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RECENT ARTICLES
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Could Consciousness Forge the Universe?
Objective reality, and the laws of physics themselves, emerge from our observations, according to a new framework that turns what we think of as fundamental on its head.

Dissolving Quantum Paradoxes
The impossibility of building a perfect clock could help explain away microscale weirdness.

Constructing a Theory of Life
An all-encompassing framework of physics could help to explain the evolution of consciousness, intelligence, and free will.

Usurping Quantum Theory
The search is on for a fundamental framework that allows for even stranger links between particles than quantum theory—which could lead us to a theory of everything.

Fuzzballs v Black Holes
A radical theory replaces the cosmic crunchers with fuzzy quantum spheres, potentially solving the black-hole information paradox and explaining away the Big Bang and the origin of time.


FQXi BLOGS
January 21, 2019

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YouTube Video Lectures: Thinking about Quantum Gravity
By TEJINDER PAL SINGH • Jan. 21, 2019 @ 18:09 GMT

There is likely a deep connection between the study of quantum foundations on the one hand, and the much sought after quantum theory of gravity on the other. Despite the enormous success of quantum theory, there are issues in our understanding of the theory, which need addressing. These include: the nature of the quantum to classical transition, the peculiar nature of quantum non-locality, the problem of time in quantum theory, the extreme dependence of the theory on its own classical limit, and the physical meaning of the wave function. Could it be that addressing these issues requires us to reformulate / modify quantum theory, in such a way that we get rid of the theory's dependence on its own limit, and on classical space-time? If that is the case, then introducing non-classical space-time in quantum theory naturally leads us to a falsifiable quantum theory of gravity. This is the viewpoint developed in the ongoing video lecture series `Thinking about Quantum Gravity'. The lectures are addressed to those undergraduate and graduate students in physics who would like to research in quantum gravity. It is not expected that the viewer will agree with everything that is said in these lectures. Rather, it is hoped that you will find something to think about, as you develop your own thinking towards quantum gravity.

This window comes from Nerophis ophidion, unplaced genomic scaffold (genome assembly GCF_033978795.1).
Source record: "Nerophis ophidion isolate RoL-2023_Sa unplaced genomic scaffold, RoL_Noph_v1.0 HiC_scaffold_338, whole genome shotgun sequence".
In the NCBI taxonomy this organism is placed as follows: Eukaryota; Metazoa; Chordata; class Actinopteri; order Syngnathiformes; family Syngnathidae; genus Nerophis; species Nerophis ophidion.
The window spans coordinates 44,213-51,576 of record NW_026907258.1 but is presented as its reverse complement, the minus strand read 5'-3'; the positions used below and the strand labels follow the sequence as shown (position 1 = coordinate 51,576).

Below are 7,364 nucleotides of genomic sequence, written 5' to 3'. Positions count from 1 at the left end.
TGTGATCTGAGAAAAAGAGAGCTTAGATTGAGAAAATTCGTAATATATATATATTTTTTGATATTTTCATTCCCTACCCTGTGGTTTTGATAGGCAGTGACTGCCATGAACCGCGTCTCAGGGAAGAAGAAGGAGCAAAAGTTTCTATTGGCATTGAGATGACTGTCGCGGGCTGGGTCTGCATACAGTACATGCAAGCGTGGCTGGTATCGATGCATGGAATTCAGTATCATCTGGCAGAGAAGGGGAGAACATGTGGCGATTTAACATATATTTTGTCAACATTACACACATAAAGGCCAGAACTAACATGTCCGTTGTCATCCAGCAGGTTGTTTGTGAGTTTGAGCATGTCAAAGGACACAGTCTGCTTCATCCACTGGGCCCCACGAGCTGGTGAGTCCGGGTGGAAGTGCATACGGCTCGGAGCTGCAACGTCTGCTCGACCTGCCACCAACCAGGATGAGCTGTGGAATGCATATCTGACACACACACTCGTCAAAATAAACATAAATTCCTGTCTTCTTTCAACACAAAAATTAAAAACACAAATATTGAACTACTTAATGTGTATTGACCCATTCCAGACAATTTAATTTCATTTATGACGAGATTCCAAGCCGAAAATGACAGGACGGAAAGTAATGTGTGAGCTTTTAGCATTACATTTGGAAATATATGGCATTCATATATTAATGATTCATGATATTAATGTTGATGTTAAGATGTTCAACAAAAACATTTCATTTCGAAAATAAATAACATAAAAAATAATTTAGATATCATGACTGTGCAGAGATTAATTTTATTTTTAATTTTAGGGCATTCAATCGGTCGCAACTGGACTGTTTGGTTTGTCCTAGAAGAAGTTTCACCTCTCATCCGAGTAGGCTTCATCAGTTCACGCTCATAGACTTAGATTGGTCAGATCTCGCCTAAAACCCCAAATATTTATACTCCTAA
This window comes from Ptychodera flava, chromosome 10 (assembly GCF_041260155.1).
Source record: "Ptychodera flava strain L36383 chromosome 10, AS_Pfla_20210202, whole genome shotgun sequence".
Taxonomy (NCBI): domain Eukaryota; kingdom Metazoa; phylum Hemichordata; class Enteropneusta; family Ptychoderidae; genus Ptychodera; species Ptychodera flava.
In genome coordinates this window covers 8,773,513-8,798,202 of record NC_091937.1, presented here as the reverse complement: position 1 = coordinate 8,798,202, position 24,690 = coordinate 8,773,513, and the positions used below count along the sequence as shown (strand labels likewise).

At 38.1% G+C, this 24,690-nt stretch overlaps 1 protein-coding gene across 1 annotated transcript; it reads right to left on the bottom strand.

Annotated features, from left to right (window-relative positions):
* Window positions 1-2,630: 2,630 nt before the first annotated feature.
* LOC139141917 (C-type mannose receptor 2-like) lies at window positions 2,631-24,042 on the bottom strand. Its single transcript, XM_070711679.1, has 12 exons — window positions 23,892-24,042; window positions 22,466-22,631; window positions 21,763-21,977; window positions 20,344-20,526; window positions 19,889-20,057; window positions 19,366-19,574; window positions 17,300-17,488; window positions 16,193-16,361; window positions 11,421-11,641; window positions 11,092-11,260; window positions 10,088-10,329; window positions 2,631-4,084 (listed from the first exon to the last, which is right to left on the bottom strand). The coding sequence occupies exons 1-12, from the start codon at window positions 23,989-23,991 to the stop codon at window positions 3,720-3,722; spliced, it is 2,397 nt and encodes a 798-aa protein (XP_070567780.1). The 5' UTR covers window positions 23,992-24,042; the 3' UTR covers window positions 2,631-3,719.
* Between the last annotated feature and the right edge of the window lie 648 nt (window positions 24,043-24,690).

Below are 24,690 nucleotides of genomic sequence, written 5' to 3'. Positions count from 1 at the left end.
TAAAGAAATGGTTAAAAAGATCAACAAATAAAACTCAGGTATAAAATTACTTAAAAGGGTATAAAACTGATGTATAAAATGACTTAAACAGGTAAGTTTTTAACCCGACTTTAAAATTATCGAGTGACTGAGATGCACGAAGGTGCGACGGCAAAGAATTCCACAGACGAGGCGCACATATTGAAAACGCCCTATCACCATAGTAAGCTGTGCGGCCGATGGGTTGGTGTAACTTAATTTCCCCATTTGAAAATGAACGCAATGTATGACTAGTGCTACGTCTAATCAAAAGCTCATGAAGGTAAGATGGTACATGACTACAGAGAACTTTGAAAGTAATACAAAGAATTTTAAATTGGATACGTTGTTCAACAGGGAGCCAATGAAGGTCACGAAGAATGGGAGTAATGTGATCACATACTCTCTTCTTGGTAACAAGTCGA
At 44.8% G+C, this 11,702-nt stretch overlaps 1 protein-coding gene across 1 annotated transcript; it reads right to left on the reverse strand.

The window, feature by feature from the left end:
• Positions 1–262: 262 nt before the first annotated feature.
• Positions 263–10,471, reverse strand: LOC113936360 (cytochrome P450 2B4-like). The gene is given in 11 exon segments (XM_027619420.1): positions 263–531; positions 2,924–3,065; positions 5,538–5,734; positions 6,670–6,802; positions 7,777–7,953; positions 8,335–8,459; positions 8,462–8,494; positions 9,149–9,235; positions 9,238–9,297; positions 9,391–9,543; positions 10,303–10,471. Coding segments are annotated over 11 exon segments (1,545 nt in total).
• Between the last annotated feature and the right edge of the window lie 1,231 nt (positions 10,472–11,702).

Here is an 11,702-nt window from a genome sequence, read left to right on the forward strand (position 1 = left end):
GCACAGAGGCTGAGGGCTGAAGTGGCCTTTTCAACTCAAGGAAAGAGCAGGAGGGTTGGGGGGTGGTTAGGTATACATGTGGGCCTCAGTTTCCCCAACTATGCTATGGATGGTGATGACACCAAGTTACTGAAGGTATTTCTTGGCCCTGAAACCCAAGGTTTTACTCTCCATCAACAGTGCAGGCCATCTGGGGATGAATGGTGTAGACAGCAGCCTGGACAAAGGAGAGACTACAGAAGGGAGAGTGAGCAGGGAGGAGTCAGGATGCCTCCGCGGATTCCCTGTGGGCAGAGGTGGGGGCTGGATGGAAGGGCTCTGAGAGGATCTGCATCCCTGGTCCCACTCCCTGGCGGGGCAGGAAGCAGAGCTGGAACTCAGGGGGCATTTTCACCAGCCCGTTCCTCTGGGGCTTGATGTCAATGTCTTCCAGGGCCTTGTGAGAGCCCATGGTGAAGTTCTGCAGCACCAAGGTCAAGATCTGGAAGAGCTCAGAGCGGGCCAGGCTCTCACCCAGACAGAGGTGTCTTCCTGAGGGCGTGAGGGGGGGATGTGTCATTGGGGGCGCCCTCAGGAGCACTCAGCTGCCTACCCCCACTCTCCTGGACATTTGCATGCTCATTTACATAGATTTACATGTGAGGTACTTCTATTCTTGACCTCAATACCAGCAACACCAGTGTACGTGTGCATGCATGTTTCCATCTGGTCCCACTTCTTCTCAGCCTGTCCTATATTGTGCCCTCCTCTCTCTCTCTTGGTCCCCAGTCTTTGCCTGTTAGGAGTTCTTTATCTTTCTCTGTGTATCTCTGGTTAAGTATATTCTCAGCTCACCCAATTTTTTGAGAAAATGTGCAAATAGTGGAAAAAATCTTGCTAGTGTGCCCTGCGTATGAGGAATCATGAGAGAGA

The first video is available on YouTube and every video gives the link to the next one. Your comments and criticisms will be greatly appreciated. Thank you.

--

Tejinder P. Singh

Tata Institute of Fundamental Research, Mumbai